Agony can lead to ecstasy
June 25, 2012
England's Manu Tuilagi takes the attack to South Africa during their clash in Port Elizabeth © Getty Images
England may not have been able to end their gruelling tour of South African on a winning note with victory in Port Elizabeth but the heartache of that missed opportunity may well inspire greater things from this side.
A lot of comparisons have been made between this tour and England's trip to South Africa in 2000 and the clear frustration on the faces of Stuart Lancaster and his players following their latest brave showing reminded me again of our visit to the country 12 years ago.
It was when we really began to generate momentum on a run that would end with World Cup glory and one of the major driving forces behind it was the agony many of the squad had suffered in the years leading up to that tour. There had been the defeat to Wales at Wembley in 1999 and the loss to Scotland in the Grand Slam decider in 2000 and those players, the likes of Martin Johnson, Lawrence Dallaglio, Neil Back and Richard Hill had simply had enough.
The result was a narrow defeat in Pretoria, where we only lost because referee Mark Lawrence failed to award a penalty try when Tim Stimpson was tackled off the ball, and a pivotal victory in Bloemfontein the following week. They were crucial building blocks and would lead to victories over Australia and New Zealand on their own patch and all those successes, orchestrated by Clive Woodward, were fuelled by the fact that the players said enough is enough in terms of losing tight games. And who says this England squad can't do the same?
The performance in Port Elizabeth was a huge step in the right direction. Once again we showed that we can hold our own and, perhaps just as importantly, that we can learn from our mistakes - and quickly.
England were switched on from the start when previously they have struggled to get going and the defence was also much better as they fronted up from the first whistle. The execution was also impressive with a greater spark and enthusiasm in attack leading to a try for Danny Care. Admittedly, there were mistakes but we were able to keep the ball and apply pressure with Manu Tuilagi smashing into the Springboks' midfield at every opportunity. It was simple, effective rugby played with confidence. It might not have been the prettiest rugby you have ever seen but they can take great credit from the game and the tour.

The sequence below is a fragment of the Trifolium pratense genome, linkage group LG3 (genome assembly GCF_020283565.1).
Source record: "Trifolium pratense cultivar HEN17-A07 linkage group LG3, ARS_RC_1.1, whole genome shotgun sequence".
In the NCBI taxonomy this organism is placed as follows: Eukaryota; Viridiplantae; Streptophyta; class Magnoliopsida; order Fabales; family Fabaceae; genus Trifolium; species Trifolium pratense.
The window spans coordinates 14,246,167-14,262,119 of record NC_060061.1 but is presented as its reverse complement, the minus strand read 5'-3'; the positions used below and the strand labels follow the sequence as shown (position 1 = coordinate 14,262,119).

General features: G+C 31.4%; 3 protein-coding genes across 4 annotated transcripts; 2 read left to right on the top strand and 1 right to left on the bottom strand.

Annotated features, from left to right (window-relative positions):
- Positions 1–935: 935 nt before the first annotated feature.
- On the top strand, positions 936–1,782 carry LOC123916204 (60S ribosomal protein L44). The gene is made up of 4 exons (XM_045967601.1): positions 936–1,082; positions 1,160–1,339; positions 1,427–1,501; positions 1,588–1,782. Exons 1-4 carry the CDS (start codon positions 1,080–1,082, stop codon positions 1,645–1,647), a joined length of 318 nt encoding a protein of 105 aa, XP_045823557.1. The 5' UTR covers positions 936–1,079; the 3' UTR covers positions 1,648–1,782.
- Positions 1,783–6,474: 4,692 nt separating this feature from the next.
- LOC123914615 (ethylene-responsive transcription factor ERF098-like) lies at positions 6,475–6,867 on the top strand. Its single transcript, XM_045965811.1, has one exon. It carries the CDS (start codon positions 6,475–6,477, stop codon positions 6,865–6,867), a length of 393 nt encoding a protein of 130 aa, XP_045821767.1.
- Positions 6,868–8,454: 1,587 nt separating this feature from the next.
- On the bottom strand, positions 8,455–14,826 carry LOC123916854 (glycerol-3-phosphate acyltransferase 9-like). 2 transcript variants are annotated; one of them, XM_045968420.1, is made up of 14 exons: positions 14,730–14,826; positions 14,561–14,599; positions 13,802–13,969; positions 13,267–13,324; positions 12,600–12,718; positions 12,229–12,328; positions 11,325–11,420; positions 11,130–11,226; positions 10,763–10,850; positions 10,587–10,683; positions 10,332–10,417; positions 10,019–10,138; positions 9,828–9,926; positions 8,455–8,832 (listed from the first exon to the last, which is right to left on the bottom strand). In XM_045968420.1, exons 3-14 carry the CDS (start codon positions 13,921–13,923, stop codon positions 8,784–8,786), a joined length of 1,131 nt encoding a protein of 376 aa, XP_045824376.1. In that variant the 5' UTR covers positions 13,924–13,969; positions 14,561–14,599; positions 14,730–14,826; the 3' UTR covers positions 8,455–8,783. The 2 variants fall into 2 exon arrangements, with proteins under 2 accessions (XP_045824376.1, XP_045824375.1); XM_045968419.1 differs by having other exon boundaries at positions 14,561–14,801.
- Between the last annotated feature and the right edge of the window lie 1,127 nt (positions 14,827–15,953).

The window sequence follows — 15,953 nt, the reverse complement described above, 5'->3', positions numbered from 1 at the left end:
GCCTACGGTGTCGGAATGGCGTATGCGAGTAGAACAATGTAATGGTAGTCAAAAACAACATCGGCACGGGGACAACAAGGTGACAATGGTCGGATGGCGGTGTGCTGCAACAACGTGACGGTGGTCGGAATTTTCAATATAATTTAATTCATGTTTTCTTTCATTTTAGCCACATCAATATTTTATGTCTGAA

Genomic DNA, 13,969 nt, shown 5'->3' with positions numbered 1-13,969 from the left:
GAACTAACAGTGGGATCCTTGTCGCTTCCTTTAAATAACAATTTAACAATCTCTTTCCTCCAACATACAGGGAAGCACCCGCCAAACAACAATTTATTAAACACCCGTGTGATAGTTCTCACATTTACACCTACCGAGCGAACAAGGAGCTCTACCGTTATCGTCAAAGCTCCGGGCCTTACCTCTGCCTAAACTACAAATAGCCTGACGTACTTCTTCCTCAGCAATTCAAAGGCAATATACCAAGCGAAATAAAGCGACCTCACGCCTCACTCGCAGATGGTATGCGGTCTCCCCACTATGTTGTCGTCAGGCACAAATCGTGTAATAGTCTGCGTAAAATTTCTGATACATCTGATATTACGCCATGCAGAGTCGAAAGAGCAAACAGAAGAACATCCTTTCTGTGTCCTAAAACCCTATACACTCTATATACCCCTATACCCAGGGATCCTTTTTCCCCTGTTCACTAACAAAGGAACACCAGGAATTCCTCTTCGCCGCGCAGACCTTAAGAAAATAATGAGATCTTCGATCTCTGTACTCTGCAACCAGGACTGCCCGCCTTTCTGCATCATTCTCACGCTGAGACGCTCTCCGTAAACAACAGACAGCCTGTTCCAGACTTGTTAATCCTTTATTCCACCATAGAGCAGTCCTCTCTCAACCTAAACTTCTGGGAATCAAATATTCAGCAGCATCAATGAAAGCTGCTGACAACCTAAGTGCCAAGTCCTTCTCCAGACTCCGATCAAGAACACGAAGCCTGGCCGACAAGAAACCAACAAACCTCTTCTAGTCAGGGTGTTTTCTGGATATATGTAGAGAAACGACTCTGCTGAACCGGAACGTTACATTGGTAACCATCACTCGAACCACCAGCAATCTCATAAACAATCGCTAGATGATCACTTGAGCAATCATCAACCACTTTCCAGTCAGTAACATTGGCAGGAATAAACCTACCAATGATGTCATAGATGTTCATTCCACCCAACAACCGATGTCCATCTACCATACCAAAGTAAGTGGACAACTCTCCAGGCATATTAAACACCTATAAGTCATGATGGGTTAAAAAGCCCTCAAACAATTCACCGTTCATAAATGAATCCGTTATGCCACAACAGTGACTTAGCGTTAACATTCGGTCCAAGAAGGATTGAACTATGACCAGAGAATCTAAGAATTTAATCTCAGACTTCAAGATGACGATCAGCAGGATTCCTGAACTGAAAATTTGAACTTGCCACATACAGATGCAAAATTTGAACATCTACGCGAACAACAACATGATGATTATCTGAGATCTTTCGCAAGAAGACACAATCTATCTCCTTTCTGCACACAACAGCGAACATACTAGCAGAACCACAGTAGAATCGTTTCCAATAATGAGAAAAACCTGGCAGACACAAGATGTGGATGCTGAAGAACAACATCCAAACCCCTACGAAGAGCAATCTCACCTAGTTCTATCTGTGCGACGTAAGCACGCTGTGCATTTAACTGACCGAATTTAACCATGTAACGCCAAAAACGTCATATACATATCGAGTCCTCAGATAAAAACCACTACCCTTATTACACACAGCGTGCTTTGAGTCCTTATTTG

People forget that there were so many kids out there with the 10, 12 and 13 all under 21 years of age at one point on Saturday afternoon. Their heads could have easily dropped after going 2-0 down in the series and having been battered for the best part of the previous 12 months. But instead they raised their game in their last outing of the season safe in the knowledge there would be no tomorrow. That attitude was great and the boys deserve their holiday perhaps none more than Dan Cole who has impressed me a lot and he is almost getting to the stage where he is the first name on the team sheet. He has shown he can compete at this level and do plenty of work around the park and, along with Tuilagi and Tom Johnson, shone brightest on this tour.
But there remains a lot of work to be done as it is clear that the southern hemisphere sides are more advanced than their northern counterparts. Question marks remain about the make-up of Stuart Lancaster's support staff and I for one am not sure Mike Catt has done quite enough to earn a permanent England role. Both he and Andy Farrell are still serving their coaching apprenticeship and while Catt has put down a marker in South Africa I expect his predecessor to return to the England ranks.
The end of a tour brings the usual capers and I imagine the new caps will have got a grilling. I remember my debut and having to run the gauntlet up and down the coach while getting slapped and filled in along the way.
Much like today, there was also a fair bit of singing involved - if that's what you call it. It was more like 'Britain's Got No Talent' where I was concerned. Others I could mention - Matt Stevens - love the sound of their own voice and to be fair he can sing. The rest of the front row union were not too happy because he made us look bad as he had a lot of talent. He could play the guitar, he could sing, he could do everything and loved entertaining the troops.
We loved it too and I remember dancing and singing around the changing room following our 2007 World Cup semi-final victory over France. The jury's still out on that performance as it is with England but they should accept a pat on the back but be wary they will be scrutinised come a tough autumn series when expectations will rise.
© ESPN Sports Media Ltd.
Munster, No.8s, the imploding Australians, wonderful Glasgow and Lancaster's dilemma - it is Monday Maul time
As Ewen McKenzie exits stage left, the ARU remains under huge pressure, with CEO Bill Pulver feeling the brunt of Australian rugby's displeasure, Greg Growden writes
The latest Week in Pictures takes in the remarkable events in Brisbane and the first round of the European Rugby Champions Cup
Following Saturday's shock announcement, we look at the highs and the lows of Ewen McKenzie's brief stint as Wallabies coach.